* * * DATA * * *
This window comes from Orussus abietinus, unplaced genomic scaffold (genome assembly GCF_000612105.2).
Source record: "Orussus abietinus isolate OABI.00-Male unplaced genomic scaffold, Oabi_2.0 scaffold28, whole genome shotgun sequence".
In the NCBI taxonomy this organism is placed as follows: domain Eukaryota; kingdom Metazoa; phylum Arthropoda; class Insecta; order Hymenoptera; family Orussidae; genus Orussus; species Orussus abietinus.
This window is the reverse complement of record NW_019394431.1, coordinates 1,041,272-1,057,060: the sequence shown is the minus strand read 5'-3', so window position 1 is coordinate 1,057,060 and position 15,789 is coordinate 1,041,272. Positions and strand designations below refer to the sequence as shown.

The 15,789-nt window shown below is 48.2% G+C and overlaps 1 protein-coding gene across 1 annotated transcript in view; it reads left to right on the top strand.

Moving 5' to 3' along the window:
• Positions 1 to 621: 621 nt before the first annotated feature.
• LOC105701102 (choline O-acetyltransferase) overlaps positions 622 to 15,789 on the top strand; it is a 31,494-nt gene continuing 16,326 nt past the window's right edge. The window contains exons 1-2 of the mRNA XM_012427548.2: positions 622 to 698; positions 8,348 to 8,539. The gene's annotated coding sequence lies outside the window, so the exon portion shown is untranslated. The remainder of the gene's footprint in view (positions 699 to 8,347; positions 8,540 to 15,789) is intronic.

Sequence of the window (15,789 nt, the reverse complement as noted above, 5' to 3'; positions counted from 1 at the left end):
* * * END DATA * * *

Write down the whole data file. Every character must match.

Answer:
This window comes from Orussus abietinus, unplaced genomic scaffold (genome assembly GCF_000612105.2).
Source record: "Orussus abietinus isolate OABI.00-Male unplaced genomic scaffold, Oabi_2.0 scaffold28, whole genome shotgun sequence".
In the NCBI taxonomy this organism is placed as follows: domain Eukaryota; kingdom Metazoa; phylum Arthropoda; class Insecta; order Hymenoptera; family Orussidae; genus Orussus; species Orussus abietinus.
This window is the reverse complement of record NW_019394431.1, coordinates 1,041,272-1,057,060: the sequence shown is the minus strand read 5'-3', so window position 1 is coordinate 1,057,060 and position 15,789 is coordinate 1,041,272. Positions and strand designations below refer to the sequence as shown.

The 15,789-nt window shown below is 48.2% G+C and overlaps 1 protein-coding gene across 1 annotated transcript in view; it reads left to right on the top strand.

Moving 5' to 3' along the window:
• Positions 1 to 621: 621 nt before the first annotated feature.
• LOC105701102 (choline O-acetyltransferase) overlaps positions 622 to 15,789 on the top strand; it is a 31,494-nt gene continuing 16,326 nt past the window's right edge. The window contains exons 1-2 of the mRNA XM_012427548.2: positions 622 to 698; positions 8,348 to 8,539. The gene's annotated coding sequence lies outside the window, so the exon portion shown is untranslated. The remainder of the gene's footprint in view (positions 699 to 8,347; positions 8,540 to 15,789) is intronic.

Sequence of the window (15,789 nt, the reverse complement as noted above, 5' to 3'; positions counted from 1 at the left end):